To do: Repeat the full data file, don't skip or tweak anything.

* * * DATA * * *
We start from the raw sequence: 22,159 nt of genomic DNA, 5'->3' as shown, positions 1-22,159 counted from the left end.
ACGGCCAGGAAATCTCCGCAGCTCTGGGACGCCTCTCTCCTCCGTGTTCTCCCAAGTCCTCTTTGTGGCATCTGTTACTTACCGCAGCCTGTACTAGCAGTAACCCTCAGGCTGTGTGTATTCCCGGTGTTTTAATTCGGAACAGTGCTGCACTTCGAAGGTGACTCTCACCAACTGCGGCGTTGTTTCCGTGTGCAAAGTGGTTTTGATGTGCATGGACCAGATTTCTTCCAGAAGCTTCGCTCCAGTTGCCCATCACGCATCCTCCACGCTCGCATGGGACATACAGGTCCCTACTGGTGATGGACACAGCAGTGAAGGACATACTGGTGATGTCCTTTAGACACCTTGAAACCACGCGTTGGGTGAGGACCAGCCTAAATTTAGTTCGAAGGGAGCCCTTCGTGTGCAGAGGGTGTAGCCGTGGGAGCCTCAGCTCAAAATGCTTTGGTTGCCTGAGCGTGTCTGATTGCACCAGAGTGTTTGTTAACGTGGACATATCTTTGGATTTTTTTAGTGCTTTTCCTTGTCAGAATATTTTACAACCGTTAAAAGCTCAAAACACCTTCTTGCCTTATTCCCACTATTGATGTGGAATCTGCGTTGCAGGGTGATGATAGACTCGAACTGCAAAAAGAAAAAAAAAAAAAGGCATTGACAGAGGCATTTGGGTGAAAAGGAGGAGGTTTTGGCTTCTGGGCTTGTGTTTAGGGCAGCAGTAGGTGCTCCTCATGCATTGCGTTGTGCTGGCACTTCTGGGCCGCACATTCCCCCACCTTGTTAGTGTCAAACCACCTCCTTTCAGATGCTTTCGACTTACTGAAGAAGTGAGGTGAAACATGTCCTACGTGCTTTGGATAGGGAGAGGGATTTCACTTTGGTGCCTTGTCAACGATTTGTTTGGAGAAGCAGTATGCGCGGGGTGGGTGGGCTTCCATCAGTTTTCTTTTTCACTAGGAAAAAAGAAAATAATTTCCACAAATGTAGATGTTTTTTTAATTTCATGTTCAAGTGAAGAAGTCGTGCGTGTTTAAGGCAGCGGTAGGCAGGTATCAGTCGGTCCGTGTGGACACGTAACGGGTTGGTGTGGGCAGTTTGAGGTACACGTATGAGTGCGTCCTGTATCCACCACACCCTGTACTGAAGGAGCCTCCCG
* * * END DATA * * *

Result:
We start from the raw sequence: 22,159 nt of genomic DNA, 5'->3' as shown, positions 1-22,159 counted from the left end.
ACGGCCAGGAAATCTCCGCAGCTCTGGGACGCCTCTCTCCTCCGTGTTCTCCCAAGTCCTCTTTGTGGCATCTGTTACTTACCGCAGCCTGTACTAGCAGTAACCCTCAGGCTGTGTGTATTCCCGGTGTTTTAATTCGGAACAGTGCTGCACTTCGAAGGTGACTCTCACCAACTGCGGCGTTGTTTCCGTGTGCAAAGTGGTTTTGATGTGCATGGACCAGATTTCTTCCAGAAGCTTCGCTCCAGTTGCCCATCACGCATCCTCCACGCTCGCATGGGACATACAGGTCCCTACTGGTGATGGACACAGCAGTGAAGGACATACTGGTGATGTCCTTTAGACACCTTGAAACCACGCGTTGGGTGAGGACCAGCCTAAATTTAGTTCGAAGGGAGCCCTTCGTGTGCAGAGGGTGTAGCCGTGGGAGCCTCAGCTCAAAATGCTTTGGTTGCCTGAGCGTGTCTGATTGCACCAGAGTGTTTGTTAACGTGGACATATCTTTGGATTTTTTTAGTGCTTTTCCTTGTCAGAATATTTTACAACCGTTAAAAGCTCAAAACACCTTCTTGCCTTATTCCCACTATTGATGTGGAATCTGCGTTGCAGGGTGATGATAGACTCGAACTGCAAAAAGAAAAAAAAAAAAAGGCATTGACAGAGGCATTTGGGTGAAAAGGAGGAGGTTTTGGCTTCTGGGCTTGTGTTTAGGGCAGCAGTAGGTGCTCCTCATGCATTGCGTTGTGCTGGCACTTCTGGGCCGCACATTCCCCCACCTTGTTAGTGTCAAACCACCTCCTTTCAGATGCTTTCGACTTACTGAAGAAGTGAGGTGAAACATGTCCTACGTGCTTTGGATAGGGAGAGGGATTTCACTTTGGTGCCTTGTCAACGATTTGTTTGGAGAAGCAGTATGCGCGGGGTGGGTGGGCTTCCATCAGTTTTCTTTTTCACTAGGAAAAAAGAAAATAATTTCCACAAATGTAGATGTTTTTTTAATTTCATGTTCAAGTGAAGAAGTCGTGCGTGTTTAAGGCAGCGGTAGGCAGGTATCAGTCGGTCCGTGTGGACACGTAACGGGTTGGTGTGGGCAGTTTGAGGTACACGTATGAGTGCGTCCTGTATCCACCACACCCTGTACTGAAGGAGCCTCCCG